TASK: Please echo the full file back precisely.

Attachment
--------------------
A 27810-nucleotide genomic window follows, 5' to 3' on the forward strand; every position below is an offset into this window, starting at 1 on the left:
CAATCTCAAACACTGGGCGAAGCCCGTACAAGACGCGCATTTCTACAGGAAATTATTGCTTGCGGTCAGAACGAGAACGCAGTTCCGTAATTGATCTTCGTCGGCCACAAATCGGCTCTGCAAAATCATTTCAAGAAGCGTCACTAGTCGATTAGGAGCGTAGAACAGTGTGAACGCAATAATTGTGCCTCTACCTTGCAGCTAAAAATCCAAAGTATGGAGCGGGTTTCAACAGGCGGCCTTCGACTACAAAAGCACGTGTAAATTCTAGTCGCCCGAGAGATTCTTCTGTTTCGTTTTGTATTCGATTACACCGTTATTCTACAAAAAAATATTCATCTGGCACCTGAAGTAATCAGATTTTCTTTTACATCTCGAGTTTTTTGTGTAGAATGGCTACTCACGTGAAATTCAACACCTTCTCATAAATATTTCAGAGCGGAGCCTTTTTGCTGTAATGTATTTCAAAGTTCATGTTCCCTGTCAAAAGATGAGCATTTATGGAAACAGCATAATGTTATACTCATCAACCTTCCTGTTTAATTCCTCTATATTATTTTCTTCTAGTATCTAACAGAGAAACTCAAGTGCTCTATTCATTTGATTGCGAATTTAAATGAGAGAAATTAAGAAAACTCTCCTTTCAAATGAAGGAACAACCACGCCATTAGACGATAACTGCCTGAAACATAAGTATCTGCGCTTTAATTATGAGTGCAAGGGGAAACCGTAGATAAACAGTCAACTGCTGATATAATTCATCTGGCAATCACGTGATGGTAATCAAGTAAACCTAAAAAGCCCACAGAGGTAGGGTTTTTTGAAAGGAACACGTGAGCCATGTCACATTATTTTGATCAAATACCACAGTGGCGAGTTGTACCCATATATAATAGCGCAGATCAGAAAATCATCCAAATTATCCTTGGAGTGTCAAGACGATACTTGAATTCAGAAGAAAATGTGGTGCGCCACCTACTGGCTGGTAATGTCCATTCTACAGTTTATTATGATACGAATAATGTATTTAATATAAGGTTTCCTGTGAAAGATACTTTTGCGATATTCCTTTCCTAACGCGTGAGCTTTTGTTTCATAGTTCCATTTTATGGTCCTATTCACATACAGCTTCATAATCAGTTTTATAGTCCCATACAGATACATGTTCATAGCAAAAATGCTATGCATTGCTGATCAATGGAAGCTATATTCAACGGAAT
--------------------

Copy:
A 27810-nucleotide genomic window follows, 5' to 3' on the forward strand; every position below is an offset into this window, starting at 1 on the left:
CAATCTCAAACACTGGGCGAAGCCCGTACAAGACGCGCATTTCTACAGGAAATTATTGCTTGCGGTCAGAACGAGAACGCAGTTCCGTAATTGATCTTCGTCGGCCACAAATCGGCTCTGCAAAATCATTTCAAGAAGCGTCACTAGTCGATTAGGAGCGTAGAACAGTGTGAACGCAATAATTGTGCCTCTACCTTGCAGCTAAAAATCCAAAGTATGGAGCGGGTTTCAACAGGCGGCCTTCGACTACAAAAGCACGTGTAAATTCTAGTCGCCCGAGAGATTCTTCTGTTTCGTTTTGTATTCGATTACACCGTTATTCTACAAAAAAATATTCATCTGGCACCTGAAGTAATCAGATTTTCTTTTACATCTCGAGTTTTTTGTGTAGAATGGCTACTCACGTGAAATTCAACACCTTCTCATAAATATTTCAGAGCGGAGCCTTTTTGCTGTAATGTATTTCAAAGTTCATGTTCCCTGTCAAAAGATGAGCATTTATGGAAACAGCATAATGTTATACTCATCAACCTTCCTGTTTAATTCCTCTATATTATTTTCTTCTAGTATCTAACAGAGAAACTCAAGTGCTCTATTCATTTGATTGCGAATTTAAATGAGAGAAATTAAGAAAACTCTCCTTTCAAATGAAGGAACAACCACGCCATTAGACGATAACTGCCTGAAACATAAGTATCTGCGCTTTAATTATGAGTGCAAGGGGAAACCGTAGATAAACAGTCAACTGCTGATATAATTCATCTGGCAATCACGTGATGGTAATCAAGTAAACCTAAAAAGCCCACAGAGGTAGGGTTTTTTGAAAGGAACACGTGAGCCATGTCACATTATTTTGATCAAATACCACAGTGGCGAGTTGTACCCATATATAATAGCGCAGATCAGAAAATCATCCAAATTATCCTTGGAGTGTCAAGACGATACTTGAATTCAGAAGAAAATGTGGTGCGCCACCTACTGGCTGGTAATGTCCATTCTACAGTTTATTATGATACGAATAATGTATTTAATATAAGGTTTCCTGTGAAAGATACTTTTGCGATATTCCTTTCCTAACGCGTGAGCTTTTGTTTCATAGTTCCATTTTATGGTCCTATTCACATACAGCTTCATAATCAGTTTTATAGTCCCATACAGATACATGTTCATAGCAAAAATGCTATGCATTGCTGATCAATGGAAGCTATATTCAACGGAAT